From the National Tribune, 9/21/1899, p.1

A Union Man in Richmond

Personal recollections of the Great Rebellion by a Man on the Inside.
Copyright, 1899, by the Publishers of THE NATIONAL TRIBUNE.

About this period, the first of 1863, Madam Old Jones, at the conclusion of breakfast, arose, and with manifest dignity and befitting solemnity said: "My friends, I regret, exceedingly regret, to have to make an announcement which positively distresses me beyond power of expression. Beef is $1.25 per pound; pork, $1.50; butter, $1.50; coffee, $4; tea, $3.50; oysters, $4 per gallon; turkeys, $10 and $15 each, and even mutton is $2 per pound; everything else in proportion, and but for the fact that I own the house I should at once discontinue business." And then Miss Old Jones, with a sigh, announced that she was compelled to advance our board from that day to $28 a week.

Mrs. Old Jones had spoken, and it was a touching scene indeed, as she then placed her handkerchief to her eyes, as if distressed beyond power of words to express. For awhile there was no response from the boarders, but as we left the table, one said, "That is rough," and another, that he was afraid he could not stand it; but my friend George and myself boldly announced that we should remain purely as a sort of compliment to Madam Old Jones. This she received smilingly, with many thanks, and approaching us, shook us by the hand cordially, assuring us that she would do herself the pleasure to mention the pleasing circumstance when she wrote to Old Jones in the "calvary" at Danville.

One or two left, and among them was Miss Sophronia. Now, be it known that not one of the articles, except beef and mutton, that Mrs. Old Jones referred to as having risen in price, had ever appeared on her table; but let it go at that.


Provisions of every kind had indeed assumed a more decided upward tendency, and, in truth, Mrs. Old Jones did exaggerate but little as to process, and, besides, I know from actual observation that most people went to the Seventeenth Street Market before daybreak, and waited till dawn, and quickly made their purchases as soon as it was light enough to see.

The rich, of course, sent their servants with large baskets or vehicles, and seized everything in sight, while the poorer classes came later and took the leavings, which were much cheaper, to be sure; and I shall never know or imagine how the latter classes prevented actual starvation, particularly from that period to the end of the war.

Of course, the proceeds of the women's "bread riot" only lasted them a limited time. Women, the ministering angels of earth, assisted in various ways to alleviate the poverty and distress of the poorer class to the end, and charity was not wanting among the sterner sex either; the noble Order of Masons and other Orders did not forget the poor, nor did Masons forget the "widow's son," nor those three grandest words as applied to earthly affairs - "Faith, Hope, and Charity. So be it. Amen."

Now we have a rich and amusing scene, and actual occurrence at our boarding house.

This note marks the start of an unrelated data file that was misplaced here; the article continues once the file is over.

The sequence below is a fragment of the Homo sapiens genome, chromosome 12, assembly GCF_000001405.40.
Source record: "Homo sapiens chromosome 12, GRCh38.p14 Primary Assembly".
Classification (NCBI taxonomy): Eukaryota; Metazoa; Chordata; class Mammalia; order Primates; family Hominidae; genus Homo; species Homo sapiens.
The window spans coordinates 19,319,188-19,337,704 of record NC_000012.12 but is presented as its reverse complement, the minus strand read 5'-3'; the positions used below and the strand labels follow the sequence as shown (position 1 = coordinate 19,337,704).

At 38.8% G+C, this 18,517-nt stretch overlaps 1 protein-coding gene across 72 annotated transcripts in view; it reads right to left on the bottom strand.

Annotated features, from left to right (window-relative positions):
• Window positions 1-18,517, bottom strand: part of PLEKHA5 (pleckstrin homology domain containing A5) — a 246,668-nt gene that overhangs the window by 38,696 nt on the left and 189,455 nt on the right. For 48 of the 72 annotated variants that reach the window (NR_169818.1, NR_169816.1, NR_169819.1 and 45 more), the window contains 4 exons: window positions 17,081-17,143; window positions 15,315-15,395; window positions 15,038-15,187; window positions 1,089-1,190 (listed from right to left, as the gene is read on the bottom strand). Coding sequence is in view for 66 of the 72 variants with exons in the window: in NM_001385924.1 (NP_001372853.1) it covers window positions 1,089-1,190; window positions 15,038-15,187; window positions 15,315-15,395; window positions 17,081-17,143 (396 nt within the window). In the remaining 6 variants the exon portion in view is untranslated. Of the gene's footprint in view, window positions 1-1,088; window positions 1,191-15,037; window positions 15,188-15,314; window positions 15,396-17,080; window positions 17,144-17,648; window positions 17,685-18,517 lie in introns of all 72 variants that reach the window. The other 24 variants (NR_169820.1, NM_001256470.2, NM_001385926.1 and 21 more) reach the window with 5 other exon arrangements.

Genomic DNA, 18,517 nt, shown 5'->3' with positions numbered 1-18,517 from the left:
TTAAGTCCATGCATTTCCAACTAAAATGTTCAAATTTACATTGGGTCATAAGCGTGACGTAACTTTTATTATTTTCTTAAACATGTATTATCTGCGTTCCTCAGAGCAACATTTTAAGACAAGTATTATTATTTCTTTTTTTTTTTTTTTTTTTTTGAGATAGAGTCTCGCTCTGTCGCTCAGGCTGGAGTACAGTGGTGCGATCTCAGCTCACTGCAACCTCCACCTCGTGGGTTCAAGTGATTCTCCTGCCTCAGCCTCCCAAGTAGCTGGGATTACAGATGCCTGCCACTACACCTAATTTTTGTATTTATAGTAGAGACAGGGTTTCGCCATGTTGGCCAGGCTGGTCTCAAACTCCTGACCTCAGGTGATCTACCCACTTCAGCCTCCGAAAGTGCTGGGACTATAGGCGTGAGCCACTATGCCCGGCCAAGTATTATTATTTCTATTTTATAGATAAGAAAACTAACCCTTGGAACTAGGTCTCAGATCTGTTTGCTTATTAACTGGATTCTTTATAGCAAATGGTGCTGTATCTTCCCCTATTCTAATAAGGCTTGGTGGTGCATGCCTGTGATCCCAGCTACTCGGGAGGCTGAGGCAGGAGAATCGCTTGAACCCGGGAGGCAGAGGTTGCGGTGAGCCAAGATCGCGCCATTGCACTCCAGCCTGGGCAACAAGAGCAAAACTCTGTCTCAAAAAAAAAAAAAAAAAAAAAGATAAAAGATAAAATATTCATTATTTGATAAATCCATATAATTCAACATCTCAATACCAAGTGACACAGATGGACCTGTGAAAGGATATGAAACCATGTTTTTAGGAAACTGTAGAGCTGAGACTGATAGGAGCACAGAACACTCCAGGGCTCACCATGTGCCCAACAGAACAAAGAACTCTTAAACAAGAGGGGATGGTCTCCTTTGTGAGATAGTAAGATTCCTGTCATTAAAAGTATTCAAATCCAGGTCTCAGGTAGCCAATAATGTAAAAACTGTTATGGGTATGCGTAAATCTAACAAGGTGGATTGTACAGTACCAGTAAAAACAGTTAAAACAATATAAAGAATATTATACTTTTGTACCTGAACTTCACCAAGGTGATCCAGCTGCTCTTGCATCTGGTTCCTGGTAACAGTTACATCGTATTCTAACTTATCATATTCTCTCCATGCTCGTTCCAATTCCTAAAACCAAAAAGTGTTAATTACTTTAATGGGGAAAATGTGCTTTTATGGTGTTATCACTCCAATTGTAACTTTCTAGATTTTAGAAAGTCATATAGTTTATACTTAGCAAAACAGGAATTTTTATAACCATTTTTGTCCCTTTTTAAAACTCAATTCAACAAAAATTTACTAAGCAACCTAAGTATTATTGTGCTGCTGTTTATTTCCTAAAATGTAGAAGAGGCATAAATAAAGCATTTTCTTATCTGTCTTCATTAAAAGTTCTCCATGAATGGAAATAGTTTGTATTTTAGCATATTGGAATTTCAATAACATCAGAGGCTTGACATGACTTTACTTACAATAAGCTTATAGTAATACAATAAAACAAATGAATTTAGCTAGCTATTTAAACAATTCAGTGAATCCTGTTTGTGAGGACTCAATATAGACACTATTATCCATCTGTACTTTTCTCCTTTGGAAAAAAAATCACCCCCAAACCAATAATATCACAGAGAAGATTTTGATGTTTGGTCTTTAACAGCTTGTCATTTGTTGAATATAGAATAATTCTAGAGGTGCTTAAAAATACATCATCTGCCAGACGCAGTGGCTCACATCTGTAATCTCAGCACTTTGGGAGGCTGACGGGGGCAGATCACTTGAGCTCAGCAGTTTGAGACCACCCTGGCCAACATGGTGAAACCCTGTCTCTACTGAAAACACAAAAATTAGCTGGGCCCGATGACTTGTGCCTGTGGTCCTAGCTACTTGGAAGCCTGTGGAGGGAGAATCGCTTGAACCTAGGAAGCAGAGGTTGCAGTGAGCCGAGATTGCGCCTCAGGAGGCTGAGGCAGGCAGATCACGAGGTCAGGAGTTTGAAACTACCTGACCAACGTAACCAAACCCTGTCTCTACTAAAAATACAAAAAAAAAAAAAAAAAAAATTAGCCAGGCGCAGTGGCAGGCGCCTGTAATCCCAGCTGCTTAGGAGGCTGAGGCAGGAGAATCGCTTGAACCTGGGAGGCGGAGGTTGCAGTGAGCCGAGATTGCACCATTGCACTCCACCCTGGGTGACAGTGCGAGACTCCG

About two weeks subsequent to the sudden announcement by Mrs. Old Jones of the advance of prices for board at breakfast there seemed to be no sugar in the coffee, and several boarders remarked upon its absence.

"Have a little patience, my friends; you will be served in a moment," said our landlady, whereupon a little girl began her round with a glass jug containing molasses. She offered it meekly to the boarders to sweeten their coffee with, some receiving it, while others shook their heads disdainfully. Approaching me with the "long lick," as it was called when I was a boy, I meekly poured it in my coffee in humiliating recognition of our mutual fallen fortunes.

My friend George looked askance at the molasses jug with his good eye, - he had but one perfect one, - and much presented the general appearance of a man who was offered codfish balls in lieu of broiled salmon. George declined with thanks.

Mrs. Old Jones rose, looked dignified, but exceedingly severe, as was becoming the occasion, and said: "Friends, don't blame me, you have no right to. Blame that old cock-eyed miscreant and general villain, old Ben Butler. It is he that is the cause of my sorrow and humiliation this morning. You all know that he has lately, in his monstrous audacity, seized and took forcible possession of the city of New Orleans, and Louisiana, and has entirely cut off our supply of sugar, hence the painful scene of this morning; and, further, I read that he has actually hung a most estimable gentleman, Mumford by name, I believe, because he simply pulled down a flag or tried to run sugar out of the city, or something like that." and Madam Old Jones thus concluded her speech and wept visible tears.

Trials and tribulations now crowd upon us unrelentingly, and it was whispered that the dreaded small-pox had invaded the city. Then the papers and doctors confirmed the rumor. The most of the cases seemed to be in our vicinity, - Seventeenth, Eighteenth, and Nineteenth street - and it was said that Longstreet's men brought the affliction to the city. Longstreet's army was then encamped some 10 or 15 miles east of the city, and the rumor was doubtless true. With the small-pox came also a species of camp itch, said also to have been brought in by the soldiers, and long gloves became fashionable with the female sex, thus concealing this affliction from the observer, as it seemed that only the hands and wrists became affected, with which fact may be attributed to hand shaking with their friends from the army. Flags were put up - yellow flags - at houses where the small-pox existed, and a small-pox hospital established out beyond Rockets, and people so afflicted were promptly moved there by the city authorities.